Bates v. Clark - 95 U.S. 204 (1877)
U.S. Supreme Court
Bates v. Clark, 95 U.S. 204 (1877)
Bates v. Clark
95 U.S. 204
1. In the absence of any different provision by treaty or by act of Congress, all the country described by the first section of the Act of June 30, 1834, 4 Stat. 729, as Indian country, remains such only as long as the Indians retain their title to the soil.
2. Whatever may be the rule in time of war and in the presence of actual hostilities, military officers can no more protect themselves than civilians for wrongs committed in time of peace under orders emanating from a source which is itself without authority in the premises. Hence a military officer, seizing liquors supposed to be in Indian country when they are not, is liable to an action as a trespasser.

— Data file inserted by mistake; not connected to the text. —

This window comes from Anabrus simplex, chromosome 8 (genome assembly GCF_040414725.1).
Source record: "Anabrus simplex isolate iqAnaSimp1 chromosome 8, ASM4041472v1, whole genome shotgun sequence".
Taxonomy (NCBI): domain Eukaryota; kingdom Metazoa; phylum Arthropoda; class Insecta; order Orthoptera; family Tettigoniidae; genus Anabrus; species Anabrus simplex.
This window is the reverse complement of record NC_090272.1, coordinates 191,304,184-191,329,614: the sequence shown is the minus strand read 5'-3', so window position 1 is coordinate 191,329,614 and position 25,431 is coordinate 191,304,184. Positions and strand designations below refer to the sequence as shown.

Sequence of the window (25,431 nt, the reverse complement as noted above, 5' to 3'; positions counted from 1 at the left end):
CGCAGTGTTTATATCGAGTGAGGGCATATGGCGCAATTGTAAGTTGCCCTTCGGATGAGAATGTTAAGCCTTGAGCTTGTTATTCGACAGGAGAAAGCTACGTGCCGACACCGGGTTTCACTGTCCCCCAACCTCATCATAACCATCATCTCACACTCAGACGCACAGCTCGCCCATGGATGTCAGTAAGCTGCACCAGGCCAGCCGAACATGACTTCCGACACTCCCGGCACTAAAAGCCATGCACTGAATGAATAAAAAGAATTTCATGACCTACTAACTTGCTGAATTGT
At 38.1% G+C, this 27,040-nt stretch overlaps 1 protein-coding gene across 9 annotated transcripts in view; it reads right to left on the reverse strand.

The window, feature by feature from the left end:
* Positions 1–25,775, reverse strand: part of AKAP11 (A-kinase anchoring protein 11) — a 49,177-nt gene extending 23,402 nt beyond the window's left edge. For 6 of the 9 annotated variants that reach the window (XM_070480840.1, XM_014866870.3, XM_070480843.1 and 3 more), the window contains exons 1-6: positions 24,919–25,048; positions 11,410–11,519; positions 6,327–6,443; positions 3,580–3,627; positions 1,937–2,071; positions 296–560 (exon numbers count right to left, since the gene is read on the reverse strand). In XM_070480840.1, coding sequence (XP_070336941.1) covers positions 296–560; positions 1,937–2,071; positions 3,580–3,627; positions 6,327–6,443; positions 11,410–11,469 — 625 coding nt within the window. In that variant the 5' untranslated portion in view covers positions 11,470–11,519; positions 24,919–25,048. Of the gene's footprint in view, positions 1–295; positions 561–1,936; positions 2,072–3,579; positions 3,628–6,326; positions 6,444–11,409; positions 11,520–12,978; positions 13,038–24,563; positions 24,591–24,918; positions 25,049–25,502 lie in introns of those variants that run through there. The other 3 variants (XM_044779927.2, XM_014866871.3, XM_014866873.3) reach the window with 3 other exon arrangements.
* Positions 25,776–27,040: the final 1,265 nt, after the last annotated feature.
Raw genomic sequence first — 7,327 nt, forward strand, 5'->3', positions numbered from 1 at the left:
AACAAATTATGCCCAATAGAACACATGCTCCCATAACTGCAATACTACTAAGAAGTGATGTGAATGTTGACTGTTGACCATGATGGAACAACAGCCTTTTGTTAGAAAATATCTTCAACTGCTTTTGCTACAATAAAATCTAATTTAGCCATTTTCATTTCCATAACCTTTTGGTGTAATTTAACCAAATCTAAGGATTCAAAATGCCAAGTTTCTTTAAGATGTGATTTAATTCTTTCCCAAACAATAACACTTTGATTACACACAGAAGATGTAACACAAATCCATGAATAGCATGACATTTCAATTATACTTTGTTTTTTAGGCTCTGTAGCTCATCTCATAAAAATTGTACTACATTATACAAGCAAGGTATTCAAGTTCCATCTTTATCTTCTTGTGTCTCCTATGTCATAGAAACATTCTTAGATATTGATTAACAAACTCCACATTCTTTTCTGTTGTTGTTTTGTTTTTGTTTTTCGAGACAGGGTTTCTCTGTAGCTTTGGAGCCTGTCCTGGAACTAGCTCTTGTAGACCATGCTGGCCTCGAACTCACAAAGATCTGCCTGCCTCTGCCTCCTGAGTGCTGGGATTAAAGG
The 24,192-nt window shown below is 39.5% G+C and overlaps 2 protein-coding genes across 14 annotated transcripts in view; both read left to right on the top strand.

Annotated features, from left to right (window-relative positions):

3. The difference between the value of the goods so seized at the place where they were taken and the place where they were returned to the owners is the proper measure of damages.
The facts are stated in the opinion of the Court.